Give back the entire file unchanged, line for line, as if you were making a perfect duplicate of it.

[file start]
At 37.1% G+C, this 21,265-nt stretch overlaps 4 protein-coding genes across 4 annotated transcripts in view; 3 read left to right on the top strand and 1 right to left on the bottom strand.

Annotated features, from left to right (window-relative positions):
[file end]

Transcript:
At 37.1% G+C, this 21,265-nt stretch overlaps 4 protein-coding genes across 4 annotated transcripts in view; 3 read left to right on the top strand and 1 right to left on the bottom strand.

Annotated features, from left to right (window-relative positions):